The fallout from a Title IX investigation into sexual harassment at the University of Alaska Anchorage continues. Women who reported decades of misconduct by a now-disgraced former member of the school's anthropology department say they were re-victimized while attending a international conference in New Mexico last week.

Accusations against Dr. David Yesner from nine women were all found to be credible following an independent investigation into sexual discrimination and sexual harassment.

Yesner's ties to UAA date back to 1975. The report from investigators illuminates an environment in which he had no fear of getting caught and details allegations from the women include inappropriate staring and touching, verbal harassment and assault. Women around him banded together and shared stories to warn others about a predator.

University police sent an alert to students last week announcing Yesner is banned from all university property and events, and the Alaska Anthropological Association notified members in a post Friday that as a result of the Title IX investigation, Yesner faces several consequences:

1) The Professional Achievement Award presented by the Alaska Anthropological Association in 2014 is hereby revoked.
2) Membership in the Alaska Anthropological Association is prohibited.
3) Participation in the Annual Meeting of the Alaska Anthropological Association and/or any events or activities sponsored or hosted by the Alaska Anthropological Association is prohibited. 

Yet Yesner was allowed to enter and partake in the Society for American Archaeology’s (SAA) 2019 conference in Albuquerque, New Mexico that started last week and ended Sunday. 

Posters criticizing SAA's response to Yesner's presence at the conference were seen posted at various locations around the event.

Norma Johnson identified herself on Twitter over the weekend as one of the complainants in the Title IX report. 


In a phone interview Monday, Johnson said she and others who were weary of being at the same event as Yesner checked the conference roster daily and didn't see his name. 

"He registered on site and I ran into him the very first morning," she explained, "and I was kinda outraged and shocked and it just ruined the entire conference for all of us." 

The conference she had paid to attend became an extension of the environment Yesner created at UAA. One in which students warned each other of a potential threat, and used the buddy system for their own safety — even if it meant missing out on a session they had planned to attend. 

Attendees voiced their outrage on social media, blasting SAA's response to Yesner's presence at the event.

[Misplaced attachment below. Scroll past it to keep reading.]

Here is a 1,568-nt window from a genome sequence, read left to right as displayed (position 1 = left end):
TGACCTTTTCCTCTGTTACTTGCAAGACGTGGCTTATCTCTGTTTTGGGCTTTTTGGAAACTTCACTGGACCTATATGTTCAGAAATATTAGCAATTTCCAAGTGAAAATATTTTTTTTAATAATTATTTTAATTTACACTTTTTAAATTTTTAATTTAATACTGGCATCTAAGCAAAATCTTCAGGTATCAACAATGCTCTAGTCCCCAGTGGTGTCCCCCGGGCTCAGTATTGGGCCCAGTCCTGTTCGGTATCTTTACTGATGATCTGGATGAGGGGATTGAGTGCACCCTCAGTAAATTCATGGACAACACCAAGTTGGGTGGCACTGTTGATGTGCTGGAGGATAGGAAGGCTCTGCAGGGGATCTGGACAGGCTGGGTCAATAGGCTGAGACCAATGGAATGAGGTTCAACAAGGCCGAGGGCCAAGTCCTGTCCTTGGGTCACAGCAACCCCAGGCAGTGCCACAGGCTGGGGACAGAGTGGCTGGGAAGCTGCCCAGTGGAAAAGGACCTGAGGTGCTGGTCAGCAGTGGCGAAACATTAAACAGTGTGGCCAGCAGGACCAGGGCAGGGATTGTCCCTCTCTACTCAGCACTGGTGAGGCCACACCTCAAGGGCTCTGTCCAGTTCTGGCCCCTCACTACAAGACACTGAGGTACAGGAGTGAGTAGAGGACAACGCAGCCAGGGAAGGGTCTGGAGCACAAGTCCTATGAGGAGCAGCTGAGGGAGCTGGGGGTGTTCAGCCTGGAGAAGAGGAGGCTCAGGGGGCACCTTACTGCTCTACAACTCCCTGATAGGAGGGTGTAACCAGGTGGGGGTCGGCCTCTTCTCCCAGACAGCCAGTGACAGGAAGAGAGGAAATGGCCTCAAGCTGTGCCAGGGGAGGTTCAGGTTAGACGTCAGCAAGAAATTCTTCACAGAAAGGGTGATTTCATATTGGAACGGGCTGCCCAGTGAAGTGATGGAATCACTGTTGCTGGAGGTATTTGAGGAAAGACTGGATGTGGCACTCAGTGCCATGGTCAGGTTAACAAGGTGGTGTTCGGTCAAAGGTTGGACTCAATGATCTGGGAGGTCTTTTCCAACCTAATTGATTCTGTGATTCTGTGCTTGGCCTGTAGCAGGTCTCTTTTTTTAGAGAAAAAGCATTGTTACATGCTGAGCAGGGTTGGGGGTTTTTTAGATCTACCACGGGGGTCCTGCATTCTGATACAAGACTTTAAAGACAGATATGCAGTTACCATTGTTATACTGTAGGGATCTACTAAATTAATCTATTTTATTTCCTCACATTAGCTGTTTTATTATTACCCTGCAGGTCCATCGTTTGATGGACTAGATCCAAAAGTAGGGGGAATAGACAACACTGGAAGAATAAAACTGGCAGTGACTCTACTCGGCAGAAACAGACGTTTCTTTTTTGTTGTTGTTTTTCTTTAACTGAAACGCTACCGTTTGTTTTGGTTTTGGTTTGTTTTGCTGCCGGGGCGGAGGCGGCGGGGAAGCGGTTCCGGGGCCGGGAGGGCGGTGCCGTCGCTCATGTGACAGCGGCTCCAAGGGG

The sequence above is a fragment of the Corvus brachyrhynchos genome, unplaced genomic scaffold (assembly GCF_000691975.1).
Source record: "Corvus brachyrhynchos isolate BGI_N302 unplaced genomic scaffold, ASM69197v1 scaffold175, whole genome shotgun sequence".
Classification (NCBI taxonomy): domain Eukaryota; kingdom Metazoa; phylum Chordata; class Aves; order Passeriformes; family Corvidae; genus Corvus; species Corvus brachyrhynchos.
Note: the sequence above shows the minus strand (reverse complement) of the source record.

The organization responded in a series of tweets that Yesner's accusers, and hundreds of their colleagues, found insufficient. 

"They’re claiming to be the forefront in the anti-harassment policy but when it slapped them in the face they put their head in the sand and hoped it went away," said Johnson. "I’m frustrated. I’m angry. I’m not gonna go away." 

In a blog post, Kristina Killgrove announced her decision to resign as chair of SAA's media relations committee, a position she has held since 2017: 

"The last few days have been like watching a public relations train wreck in real time. Since I wasn't in attendance at the SAA conference this year, I did my best to amplify voices of outrage through Twitter and Facebook. But even had I been in Albuquerque, I do not believe that SAA staff would have heeded my advice to issue a response as quickly as possible.

After reading hundreds of tweets from survivors who are sharing their stories, archaeologists who were in attendance at the SAAs, and academics in other fields who were horrified at seeing this unfold, I made the decision to resign as chair of the Media Relations Committee." 

Killgrove characterized the SAA as "wildly out of touch with social media" and said her efforts to assist the organization with its social media strategy were not met with a positive response. 

An open letter circulating online calls for SAA to apologize, update its sexual harassment policy, and, among other demands, bar Yesner from attending in the future. It reads:

"This year a Title IX investigation substantiated the claims of sexual harassment against the archaeologist David Yesner, formerly at the University of Alaska, and he was subsequently banned from the campus where he had worked and from any events (on and off campus) in which students attend. There are also currently nine other active complaints about Yesner’s conduct in process, with more pending.